The next month and a half is the time to hunt turkeys. This season is unusual as it is a hunting season that occurs in the spring rather than the fall. Hunting in April and May is possible because this time overlaps the bird’s mating season and only males can be harvested. Not only is spring a unique time to hunt, this hunt is unique because until about 30 years ago there were no turkeys in Cache Valley.

Turkey populations in Utah and Idaho have been expanding quickly since the 1990s as these states have been transplanting large numbers of birds into unoccupied habitat. Now turkeys are so well established they’re considered nuisance species on some private lands in Cache Valley. Estimates of turkey populations in Idaho and Utah suggest each state is home to around 30,000 birds.

Utah has been selling around 12,000 tags and harvesting around 3,200 turkeys each year for the last few years. In Southeast Idaho and Northern Utah populations of these birds were down a bit in 2017 because of the deep snow the previous winter. These birds, however, lay large number of eggs — generally around 10 — so numbers can recover quickly. Last summer was productive and was followed by a mild winter so many young birds survived. Hunting should be good this year as every place I have scouted this spring had signs of turkey use.

In Utah much of the hunting pressure is in the northern region if for no other reason than this is where most of the state’s people live. Given this, the success of hunters in this region is low compared to other parts of the state. One way to avoid hunters is to get permission to hunt on private land. Another way to see fewer hunters is to hunt in Idaho as the number of turkey hunters there declined when Utah went to a general season. Although a non-resident turkey tag and hunting license in Idaho costs more than $200, it opens up a lot of new country and gives hunters an excuse to pursue other game birds in this state during the fall.

Scattered flocks of turkeys can be found from the south to the north end of the valley and along the base of both the mountain ranges that enclose us. Furthermore there are birds on the west side of the Wellsville Mountains, around Pineview Reservoir and in the many of the watersheds that feed the Bear River in Idaho. In Utah the limited entry hunting season starts Saturday, April 14. Once this season ends there is a three-day youth hunt from April 27 to the 29. Utah’s general season runs from April 30 to May 31. In contrast Idaho’s general season runs from April 15 to May 25.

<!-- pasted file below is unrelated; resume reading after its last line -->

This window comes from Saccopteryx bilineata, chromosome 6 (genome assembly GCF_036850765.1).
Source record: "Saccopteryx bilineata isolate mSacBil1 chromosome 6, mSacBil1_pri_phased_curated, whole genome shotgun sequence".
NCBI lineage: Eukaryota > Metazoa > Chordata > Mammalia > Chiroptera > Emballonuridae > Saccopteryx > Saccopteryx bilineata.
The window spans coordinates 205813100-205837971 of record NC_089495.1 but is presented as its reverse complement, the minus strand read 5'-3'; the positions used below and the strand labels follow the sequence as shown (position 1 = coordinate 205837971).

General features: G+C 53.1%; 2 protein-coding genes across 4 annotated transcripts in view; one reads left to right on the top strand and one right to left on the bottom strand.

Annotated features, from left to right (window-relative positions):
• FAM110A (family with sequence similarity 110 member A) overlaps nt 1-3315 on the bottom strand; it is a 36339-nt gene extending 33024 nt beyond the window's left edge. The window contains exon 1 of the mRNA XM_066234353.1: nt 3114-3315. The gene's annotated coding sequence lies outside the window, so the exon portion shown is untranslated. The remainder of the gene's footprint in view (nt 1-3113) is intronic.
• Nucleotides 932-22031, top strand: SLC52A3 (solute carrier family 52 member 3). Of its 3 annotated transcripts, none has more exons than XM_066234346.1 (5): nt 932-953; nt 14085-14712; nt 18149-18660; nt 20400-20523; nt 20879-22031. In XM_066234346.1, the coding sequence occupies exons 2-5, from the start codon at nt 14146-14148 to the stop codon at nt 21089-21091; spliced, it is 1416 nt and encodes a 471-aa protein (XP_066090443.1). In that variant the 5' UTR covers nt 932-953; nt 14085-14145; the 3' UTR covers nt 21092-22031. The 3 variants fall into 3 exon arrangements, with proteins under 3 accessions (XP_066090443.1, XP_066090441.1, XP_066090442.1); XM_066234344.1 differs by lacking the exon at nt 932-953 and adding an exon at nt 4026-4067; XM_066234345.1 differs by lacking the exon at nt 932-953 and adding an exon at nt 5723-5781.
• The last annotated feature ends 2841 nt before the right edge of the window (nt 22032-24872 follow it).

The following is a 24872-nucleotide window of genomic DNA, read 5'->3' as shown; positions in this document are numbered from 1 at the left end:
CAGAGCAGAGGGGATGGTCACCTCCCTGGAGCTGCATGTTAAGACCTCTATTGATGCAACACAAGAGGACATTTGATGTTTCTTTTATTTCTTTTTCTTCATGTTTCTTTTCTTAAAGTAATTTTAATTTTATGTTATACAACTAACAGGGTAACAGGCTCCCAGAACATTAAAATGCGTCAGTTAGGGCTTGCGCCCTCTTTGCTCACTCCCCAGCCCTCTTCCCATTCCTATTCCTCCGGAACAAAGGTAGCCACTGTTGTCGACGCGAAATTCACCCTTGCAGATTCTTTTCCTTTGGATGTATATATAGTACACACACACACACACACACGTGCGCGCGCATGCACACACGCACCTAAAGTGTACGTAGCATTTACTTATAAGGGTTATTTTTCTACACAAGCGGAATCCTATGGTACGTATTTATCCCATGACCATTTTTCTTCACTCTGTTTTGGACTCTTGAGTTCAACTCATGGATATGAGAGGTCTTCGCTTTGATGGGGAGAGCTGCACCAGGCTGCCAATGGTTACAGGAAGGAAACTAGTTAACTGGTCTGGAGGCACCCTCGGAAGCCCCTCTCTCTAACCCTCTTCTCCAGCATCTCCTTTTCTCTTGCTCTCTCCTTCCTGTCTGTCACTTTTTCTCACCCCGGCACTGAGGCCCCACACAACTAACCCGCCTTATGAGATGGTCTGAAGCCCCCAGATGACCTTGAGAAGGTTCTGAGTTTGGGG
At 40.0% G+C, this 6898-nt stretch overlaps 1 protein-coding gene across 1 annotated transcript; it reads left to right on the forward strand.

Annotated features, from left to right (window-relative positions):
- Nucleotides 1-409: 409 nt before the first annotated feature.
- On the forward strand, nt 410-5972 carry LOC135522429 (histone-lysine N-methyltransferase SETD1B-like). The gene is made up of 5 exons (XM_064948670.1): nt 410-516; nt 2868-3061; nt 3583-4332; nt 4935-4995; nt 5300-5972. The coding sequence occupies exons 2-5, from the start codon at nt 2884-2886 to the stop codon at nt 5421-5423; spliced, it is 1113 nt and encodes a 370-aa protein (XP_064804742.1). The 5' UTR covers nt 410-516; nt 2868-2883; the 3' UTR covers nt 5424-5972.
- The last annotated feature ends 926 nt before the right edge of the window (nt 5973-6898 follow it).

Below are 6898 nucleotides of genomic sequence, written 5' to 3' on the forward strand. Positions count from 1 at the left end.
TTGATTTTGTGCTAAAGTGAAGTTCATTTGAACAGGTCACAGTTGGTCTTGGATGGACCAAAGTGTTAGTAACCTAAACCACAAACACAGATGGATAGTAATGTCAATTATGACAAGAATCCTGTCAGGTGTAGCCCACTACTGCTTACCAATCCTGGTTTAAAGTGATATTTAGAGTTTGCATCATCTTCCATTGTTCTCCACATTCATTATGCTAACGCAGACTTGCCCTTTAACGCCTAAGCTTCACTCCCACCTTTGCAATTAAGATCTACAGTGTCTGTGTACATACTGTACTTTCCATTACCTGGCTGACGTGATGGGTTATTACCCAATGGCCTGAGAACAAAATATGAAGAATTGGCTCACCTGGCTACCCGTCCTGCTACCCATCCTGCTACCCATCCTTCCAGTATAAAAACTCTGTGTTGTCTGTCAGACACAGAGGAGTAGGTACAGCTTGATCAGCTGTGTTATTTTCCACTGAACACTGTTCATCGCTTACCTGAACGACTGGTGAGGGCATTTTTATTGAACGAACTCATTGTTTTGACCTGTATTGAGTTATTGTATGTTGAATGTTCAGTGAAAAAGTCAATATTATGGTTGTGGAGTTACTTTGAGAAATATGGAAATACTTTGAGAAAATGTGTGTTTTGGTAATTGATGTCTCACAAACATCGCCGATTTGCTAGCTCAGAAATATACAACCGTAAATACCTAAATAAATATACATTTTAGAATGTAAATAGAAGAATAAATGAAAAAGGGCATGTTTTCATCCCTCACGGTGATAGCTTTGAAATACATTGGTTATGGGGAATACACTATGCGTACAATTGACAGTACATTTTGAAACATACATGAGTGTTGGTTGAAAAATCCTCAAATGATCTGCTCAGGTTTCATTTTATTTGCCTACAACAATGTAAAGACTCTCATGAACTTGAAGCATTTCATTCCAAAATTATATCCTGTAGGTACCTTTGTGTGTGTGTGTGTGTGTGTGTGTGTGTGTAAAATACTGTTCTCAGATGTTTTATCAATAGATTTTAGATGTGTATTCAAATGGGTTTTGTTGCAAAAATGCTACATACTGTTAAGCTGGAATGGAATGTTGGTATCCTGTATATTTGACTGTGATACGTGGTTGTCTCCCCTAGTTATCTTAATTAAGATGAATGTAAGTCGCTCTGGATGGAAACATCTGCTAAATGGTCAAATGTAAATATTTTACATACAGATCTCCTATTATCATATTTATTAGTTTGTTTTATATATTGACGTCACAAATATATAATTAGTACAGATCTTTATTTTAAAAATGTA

The best way to hunt these birds is to be out early in the morning and hear them gobble from their roost trees. Once a bird has been located the hunter should try to get within a 100 yards of where it is gobbling to set up and start calling. Many people like to use decoys but I don’t find them necessary unless you are hunting an area with lots of visibility. Please don’t stalk gobbling birds for two reasons. First, these birds have excellent eyesight and will often disappear before you see them. Second, stalking increases the chances another hunter will mistake you for a turkey and shoot in your direction.

Once you know where birds are, it is possible to get them to respond to a call in the morning and afternoon. That is because once hens have completed laying their eggs, they sit on the nest for around 28 days. This means as the season progresses there will be fewer responsive hens. You can take advantage of this by being in areas that birds are using and calling later in the day. Another approach is to pattern turkey like deer. If you know the paths birds are traveling it is easier to call them those last 20 yards to get them within shotgun range.

The best time to hunt turkeys is the first few days and toward the end of the season. Unless you have a place where no one else can hunt, birds will get very secretive after the first couple of days of the hunt. They often become more vocal at the end of the season when there are fewer hens and fewer hunters in the field.

Good luck.

{span style=”font-family: tahoma, arial, helvetica, sans-serif;”}{span style=”font-size: 12px;”}Brett Roper is a fisheries biologist for the Forest Service. When not working or with his family you are likely to run into him anywhere — as long as it is outdoors. He can be contacted at{/span}{/span}

Brett Roper is a fisheries biologist for the Forest Service. When not working or with his family you are likely to run into him anywhere — as long as it is outdoors. He can be contacted at